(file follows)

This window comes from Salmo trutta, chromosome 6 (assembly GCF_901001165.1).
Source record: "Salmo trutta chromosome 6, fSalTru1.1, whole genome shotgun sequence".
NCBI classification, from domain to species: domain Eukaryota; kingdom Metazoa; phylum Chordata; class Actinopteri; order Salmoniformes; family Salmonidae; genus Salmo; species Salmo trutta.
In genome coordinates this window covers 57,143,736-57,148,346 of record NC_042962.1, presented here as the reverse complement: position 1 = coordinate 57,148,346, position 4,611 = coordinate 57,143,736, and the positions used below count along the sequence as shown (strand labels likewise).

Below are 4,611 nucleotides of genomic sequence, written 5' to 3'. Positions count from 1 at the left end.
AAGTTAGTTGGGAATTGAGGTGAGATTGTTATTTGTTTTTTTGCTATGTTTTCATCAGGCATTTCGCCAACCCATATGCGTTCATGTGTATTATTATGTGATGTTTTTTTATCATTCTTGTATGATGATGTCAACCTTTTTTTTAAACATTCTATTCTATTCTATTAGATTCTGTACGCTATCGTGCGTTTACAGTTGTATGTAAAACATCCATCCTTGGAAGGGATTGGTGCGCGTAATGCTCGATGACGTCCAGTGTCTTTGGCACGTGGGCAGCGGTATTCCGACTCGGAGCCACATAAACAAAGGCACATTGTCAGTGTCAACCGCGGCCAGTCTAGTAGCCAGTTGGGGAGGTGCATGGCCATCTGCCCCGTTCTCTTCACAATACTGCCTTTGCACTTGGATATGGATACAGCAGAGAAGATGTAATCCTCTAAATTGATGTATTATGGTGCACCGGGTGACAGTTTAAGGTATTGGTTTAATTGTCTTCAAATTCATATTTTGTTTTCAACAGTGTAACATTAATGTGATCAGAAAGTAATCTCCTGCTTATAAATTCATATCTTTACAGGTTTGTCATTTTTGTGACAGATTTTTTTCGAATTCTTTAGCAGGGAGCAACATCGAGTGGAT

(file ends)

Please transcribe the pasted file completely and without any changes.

This window comes from Salmo trutta, chromosome 6 (assembly GCF_901001165.1).
Source record: "Salmo trutta chromosome 6, fSalTru1.1, whole genome shotgun sequence".
NCBI classification, from domain to species: domain Eukaryota; kingdom Metazoa; phylum Chordata; class Actinopteri; order Salmoniformes; family Salmonidae; genus Salmo; species Salmo trutta.
In genome coordinates this window covers 57,143,736-57,148,346 of record NC_042962.1, presented here as the reverse complement: position 1 = coordinate 57,148,346, position 4,611 = coordinate 57,143,736, and the positions used below count along the sequence as shown (strand labels likewise).

Below are 4,611 nucleotides of genomic sequence, written 5' to 3'. Positions count from 1 at the left end.
AAGTTAGTTGGGAATTGAGGTGAGATTGTTATTTGTTTTTTTGCTATGTTTTCATCAGGCATTTCGCCAACCCATATGCGTTCATGTGTATTATTATGTGATGTTTTTTTATCATTCTTGTATGATGATGTCAACCTTTTTTTTAAACATTCTATTCTATTCTATTAGATTCTGTACGCTATCGTGCGTTTACAGTTGTATGTAAAACATCCATCCTTGGAAGGGATTGGTGCGCGTAATGCTCGATGACGTCCAGTGTCTTTGGCACGTGGGCAGCGGTATTCCGACTCGGAGCCACATAAACAAAGGCACATTGTCAGTGTCAACCGCGGCCAGTCTAGTAGCCAGTTGGGGAGGTGCATGGCCATCTGCCCCGTTCTCTTCACAATACTGCCTTTGCACTTGGATATGGATACAGCAGAGAAGATGTAATCCTCTAAATTGATGTATTATGGTGCACCGGGTGACAGTTTAAGGTATTGGTTTAATTGTCTTCAAATTCATATTTTGTTTTCAACAGTGTAACATTAATGTGATCAGAAAGTAATCTCCTGCTTATAAATTCATATCTTTACAGGTTTGTCATTTTTGTGACAGATTTTTTTCGAATTCTTTAGCAGGGAGCAACATCGAGTGGAT